Regina explains that they split the campaign down the middle into two Ad Groups—one with the highest profit margin products and one with the lowest profit margin products. You can do this by adding a custom label in the feed (e.g., custom label A, custom label B), and what it allows you to do is manipulate the bidding strategy separately on one category versus the other in order to try to focus the algorithm in one direction.
She points out that in this case, the high profit margin products have a target ROAS of only 20%, while the low profit margin products have a target ROAS of 40%.
Setting a low target ROAS is a smart move.
Keep in mind, says Regina, that it doesn’t really matter what these numbers are, although she and her team have found that setting a low target ROAS in Standard Shopping can be really beneficial—because setting it too high can be too restrictive, and the algorithm gives up and stops spending after a few days when it’s not hitting that goal.
So, for this strategy, she recommends setting a low target ROAS—one that is less restrictive in the high profit margin products Ad Group because we want the algorithm to be free to spend more in there.
Now, you might think the second you start spend more money in the Ad Group with the more expensive products, that you’ll get a lower return. And yes, this is true temporarily, since any time you shift the algorithm to focus on something new, the ROAS will go down. But the point of this strategy is to manipulate the algorithm’s focus and get it to familiarize itself with your favorite products over the long term.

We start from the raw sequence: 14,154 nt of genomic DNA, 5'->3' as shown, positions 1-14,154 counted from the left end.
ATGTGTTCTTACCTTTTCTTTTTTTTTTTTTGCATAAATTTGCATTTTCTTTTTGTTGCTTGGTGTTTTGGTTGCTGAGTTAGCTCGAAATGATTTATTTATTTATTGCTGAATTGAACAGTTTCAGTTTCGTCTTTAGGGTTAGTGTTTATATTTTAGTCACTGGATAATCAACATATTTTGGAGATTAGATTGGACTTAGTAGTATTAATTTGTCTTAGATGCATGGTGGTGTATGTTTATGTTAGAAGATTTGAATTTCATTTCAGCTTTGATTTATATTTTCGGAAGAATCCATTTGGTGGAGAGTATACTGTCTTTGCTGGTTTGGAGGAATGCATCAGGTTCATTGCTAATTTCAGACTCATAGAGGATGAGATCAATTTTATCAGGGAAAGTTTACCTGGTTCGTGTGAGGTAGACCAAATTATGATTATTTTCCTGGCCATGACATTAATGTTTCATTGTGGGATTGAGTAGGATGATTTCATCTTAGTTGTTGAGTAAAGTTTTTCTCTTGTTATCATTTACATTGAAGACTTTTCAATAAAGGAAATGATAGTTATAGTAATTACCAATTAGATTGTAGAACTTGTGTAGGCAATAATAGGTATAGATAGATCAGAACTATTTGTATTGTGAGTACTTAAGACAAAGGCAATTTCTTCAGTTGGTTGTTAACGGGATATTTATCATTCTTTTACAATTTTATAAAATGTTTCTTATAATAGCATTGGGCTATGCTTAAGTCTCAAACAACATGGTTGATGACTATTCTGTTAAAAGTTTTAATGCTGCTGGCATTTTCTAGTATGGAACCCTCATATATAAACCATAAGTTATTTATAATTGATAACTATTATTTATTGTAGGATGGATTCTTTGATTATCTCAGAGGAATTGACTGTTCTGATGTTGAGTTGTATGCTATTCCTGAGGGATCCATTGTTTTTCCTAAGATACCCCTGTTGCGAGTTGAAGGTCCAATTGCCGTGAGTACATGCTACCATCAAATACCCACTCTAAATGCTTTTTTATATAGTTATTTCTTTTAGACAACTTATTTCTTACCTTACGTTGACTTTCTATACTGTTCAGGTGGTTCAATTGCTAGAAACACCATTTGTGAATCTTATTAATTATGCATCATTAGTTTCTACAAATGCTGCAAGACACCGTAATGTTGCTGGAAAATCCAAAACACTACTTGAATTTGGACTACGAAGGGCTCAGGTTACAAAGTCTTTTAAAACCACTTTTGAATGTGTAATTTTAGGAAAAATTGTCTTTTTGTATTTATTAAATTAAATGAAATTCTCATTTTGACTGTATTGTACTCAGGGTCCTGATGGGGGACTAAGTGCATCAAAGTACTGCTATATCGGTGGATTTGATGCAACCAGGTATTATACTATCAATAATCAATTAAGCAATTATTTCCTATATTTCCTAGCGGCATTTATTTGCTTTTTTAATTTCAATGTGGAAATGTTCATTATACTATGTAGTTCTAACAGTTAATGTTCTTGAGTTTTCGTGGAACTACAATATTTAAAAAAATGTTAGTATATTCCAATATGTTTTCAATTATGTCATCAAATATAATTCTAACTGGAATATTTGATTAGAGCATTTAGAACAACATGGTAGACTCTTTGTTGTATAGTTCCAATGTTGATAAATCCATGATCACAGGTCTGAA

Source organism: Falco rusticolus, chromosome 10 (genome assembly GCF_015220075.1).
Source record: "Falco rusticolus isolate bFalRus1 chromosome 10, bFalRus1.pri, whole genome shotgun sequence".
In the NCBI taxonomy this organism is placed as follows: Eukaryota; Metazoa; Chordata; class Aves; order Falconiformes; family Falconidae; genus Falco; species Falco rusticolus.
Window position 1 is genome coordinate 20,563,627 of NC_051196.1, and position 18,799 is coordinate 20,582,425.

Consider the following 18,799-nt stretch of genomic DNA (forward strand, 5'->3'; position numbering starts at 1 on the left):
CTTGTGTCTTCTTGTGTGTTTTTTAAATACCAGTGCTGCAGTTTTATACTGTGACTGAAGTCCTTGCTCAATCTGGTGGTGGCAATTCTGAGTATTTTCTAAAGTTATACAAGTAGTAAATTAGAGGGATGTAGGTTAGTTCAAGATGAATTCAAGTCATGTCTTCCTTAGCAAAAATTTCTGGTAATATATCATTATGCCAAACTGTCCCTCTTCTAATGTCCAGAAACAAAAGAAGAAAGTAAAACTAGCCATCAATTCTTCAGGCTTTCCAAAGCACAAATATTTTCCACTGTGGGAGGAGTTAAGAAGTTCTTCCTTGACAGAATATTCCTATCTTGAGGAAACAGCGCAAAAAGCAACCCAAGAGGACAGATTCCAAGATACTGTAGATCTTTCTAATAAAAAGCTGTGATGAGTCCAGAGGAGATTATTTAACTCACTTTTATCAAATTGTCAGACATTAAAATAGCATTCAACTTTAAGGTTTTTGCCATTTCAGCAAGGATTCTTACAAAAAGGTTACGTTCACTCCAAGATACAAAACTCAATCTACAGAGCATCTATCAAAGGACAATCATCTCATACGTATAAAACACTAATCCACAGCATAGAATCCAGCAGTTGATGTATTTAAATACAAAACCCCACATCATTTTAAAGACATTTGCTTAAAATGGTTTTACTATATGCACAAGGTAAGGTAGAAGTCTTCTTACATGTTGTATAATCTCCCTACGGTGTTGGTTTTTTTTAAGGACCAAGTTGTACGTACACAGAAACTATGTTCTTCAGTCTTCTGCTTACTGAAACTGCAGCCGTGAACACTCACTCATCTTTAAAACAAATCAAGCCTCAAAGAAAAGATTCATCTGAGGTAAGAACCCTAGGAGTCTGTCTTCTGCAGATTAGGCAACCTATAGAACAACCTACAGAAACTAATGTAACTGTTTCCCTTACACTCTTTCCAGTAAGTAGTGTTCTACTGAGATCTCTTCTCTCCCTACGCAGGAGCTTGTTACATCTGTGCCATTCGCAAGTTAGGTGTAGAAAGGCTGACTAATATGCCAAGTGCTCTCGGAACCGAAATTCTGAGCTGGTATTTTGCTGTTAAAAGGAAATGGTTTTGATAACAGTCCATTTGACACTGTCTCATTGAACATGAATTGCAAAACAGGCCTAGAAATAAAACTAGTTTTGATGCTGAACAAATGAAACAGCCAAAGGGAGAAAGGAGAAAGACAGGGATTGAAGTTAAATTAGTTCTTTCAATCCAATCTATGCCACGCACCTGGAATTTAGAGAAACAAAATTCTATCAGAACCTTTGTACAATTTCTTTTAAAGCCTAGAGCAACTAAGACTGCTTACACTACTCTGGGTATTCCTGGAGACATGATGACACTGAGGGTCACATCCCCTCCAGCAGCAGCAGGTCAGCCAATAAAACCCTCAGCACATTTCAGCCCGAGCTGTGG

However, Regina doesn’t recommend doing this in an extreme way.
Start small and focus on the long game.
Instead, she says to start small, for example by switching the 20% and 40% in the example campaign both to 30%, and then slowly lowering by 5% each week until you get it where you want it to be. By slowly manipulating the bids over time, it will result in more and more budget being spent on the high profit margin products.
“We’re not making a hard cut and saying, ‘Hey algorithm, you can’t spend money on the low margin products’, right? Because that’s restrictive,” explains Regina. “That takes the budget and splits it in half. Instead, what we’re doing is we’re saying you can do whatever you want, but you need to get us double the return over here if you’re gonna spend money.”
And sure enough, the strategy has worked.
Bottom line: Don’t let the ROAS sway you, says Regina. If you want to sell a specific group of products because you know it will be better for your bottom line, do it. This strategy has worked for us, and we hope it works for you!
Just remember: This is a long-term strategy, and it’s all about creating a healthy algorithm over time with bids rather than pushing budget into one group of products over another.
Google Ads on a limited budget? StarterPPC has you covered.
StarterPPC provides Google Ads Management services to small business owners at a fraction of the cost of most agencies. You still get all of the Solutions 8 services and expertise; we just removed some of the major expenses associated with client management (read: meetings) to reduce charges to a bare minimum.